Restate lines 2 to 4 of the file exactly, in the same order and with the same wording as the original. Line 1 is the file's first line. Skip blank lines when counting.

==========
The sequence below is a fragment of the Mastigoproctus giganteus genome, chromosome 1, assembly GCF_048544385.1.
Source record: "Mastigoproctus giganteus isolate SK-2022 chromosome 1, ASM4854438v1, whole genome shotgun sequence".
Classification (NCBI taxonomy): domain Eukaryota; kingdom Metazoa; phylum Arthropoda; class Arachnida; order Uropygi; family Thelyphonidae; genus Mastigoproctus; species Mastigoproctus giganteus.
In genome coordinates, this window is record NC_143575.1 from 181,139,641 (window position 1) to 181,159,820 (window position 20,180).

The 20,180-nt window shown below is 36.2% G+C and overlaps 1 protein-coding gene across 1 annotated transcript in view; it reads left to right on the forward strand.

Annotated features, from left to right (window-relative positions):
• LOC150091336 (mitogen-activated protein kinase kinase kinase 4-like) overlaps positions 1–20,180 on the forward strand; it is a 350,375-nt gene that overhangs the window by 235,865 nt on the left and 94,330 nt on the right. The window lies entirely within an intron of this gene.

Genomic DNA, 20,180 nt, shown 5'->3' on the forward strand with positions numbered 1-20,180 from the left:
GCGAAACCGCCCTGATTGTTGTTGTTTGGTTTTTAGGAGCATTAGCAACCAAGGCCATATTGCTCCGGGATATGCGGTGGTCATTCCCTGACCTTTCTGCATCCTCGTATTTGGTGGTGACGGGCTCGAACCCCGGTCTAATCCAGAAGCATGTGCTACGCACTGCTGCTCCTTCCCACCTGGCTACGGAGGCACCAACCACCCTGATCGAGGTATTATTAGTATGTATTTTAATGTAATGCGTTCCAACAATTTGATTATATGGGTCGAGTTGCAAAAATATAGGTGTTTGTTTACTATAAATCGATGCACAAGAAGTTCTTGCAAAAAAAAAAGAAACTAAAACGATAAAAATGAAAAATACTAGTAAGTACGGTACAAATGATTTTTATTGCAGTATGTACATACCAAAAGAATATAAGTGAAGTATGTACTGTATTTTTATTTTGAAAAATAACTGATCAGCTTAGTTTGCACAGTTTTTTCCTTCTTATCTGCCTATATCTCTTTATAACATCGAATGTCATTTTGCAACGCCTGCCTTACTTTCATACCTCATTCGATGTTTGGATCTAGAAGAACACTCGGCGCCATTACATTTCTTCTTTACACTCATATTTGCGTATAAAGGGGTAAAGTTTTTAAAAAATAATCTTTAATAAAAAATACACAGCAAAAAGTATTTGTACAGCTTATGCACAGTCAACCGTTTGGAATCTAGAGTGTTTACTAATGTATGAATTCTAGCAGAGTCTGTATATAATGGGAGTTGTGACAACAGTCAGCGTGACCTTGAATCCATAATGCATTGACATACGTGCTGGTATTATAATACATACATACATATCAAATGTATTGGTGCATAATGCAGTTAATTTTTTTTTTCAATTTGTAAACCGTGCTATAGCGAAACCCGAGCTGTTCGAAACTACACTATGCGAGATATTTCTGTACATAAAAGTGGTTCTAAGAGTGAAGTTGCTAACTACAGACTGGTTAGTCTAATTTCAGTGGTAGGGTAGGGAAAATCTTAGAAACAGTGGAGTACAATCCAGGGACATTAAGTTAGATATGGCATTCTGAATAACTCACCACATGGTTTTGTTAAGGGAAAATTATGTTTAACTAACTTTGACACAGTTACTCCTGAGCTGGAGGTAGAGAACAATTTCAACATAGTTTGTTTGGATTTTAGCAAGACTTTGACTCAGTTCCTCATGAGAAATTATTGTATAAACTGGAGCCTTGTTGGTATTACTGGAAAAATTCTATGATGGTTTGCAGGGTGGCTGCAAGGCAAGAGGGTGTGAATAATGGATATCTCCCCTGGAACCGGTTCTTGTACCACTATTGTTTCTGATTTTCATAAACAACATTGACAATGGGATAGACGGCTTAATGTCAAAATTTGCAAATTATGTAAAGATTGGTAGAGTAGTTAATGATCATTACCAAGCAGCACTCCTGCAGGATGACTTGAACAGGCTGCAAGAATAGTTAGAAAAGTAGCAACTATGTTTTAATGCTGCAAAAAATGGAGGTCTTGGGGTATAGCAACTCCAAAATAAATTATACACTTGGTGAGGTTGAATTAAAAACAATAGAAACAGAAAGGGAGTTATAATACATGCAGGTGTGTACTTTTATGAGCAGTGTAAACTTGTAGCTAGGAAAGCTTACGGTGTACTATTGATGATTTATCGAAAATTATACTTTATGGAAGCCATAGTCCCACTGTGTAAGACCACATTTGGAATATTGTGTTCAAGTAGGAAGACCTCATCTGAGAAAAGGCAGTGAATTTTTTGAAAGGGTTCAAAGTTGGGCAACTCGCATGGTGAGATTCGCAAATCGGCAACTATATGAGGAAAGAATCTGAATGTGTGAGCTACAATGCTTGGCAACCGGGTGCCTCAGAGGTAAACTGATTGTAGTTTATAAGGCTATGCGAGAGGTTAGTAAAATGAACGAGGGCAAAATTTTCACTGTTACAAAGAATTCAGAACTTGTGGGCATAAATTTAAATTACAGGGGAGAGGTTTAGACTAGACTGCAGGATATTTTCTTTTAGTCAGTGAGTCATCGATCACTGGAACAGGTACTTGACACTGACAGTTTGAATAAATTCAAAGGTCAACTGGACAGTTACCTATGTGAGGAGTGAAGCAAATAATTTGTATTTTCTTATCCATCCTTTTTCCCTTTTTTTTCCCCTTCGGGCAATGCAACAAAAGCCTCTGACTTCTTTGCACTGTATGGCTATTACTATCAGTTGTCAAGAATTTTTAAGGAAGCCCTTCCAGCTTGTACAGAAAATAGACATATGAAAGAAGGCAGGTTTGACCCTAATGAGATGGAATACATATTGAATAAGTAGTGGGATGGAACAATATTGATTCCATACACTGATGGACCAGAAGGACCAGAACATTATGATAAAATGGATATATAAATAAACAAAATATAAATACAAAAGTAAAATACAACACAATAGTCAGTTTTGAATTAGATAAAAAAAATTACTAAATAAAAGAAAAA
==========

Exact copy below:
Source record: "Mastigoproctus giganteus isolate SK-2022 chromosome 1, ASM4854438v1, whole genome shotgun sequence".
Classification (NCBI taxonomy): domain Eukaryota; kingdom Metazoa; phylum Arthropoda; class Arachnida; order Uropygi; family Thelyphonidae; genus Mastigoproctus; species Mastigoproctus giganteus.
In genome coordinates, this window is record NC_143575.1 from 181,139,641 (window position 1) to 181,159,820 (window position 20,180).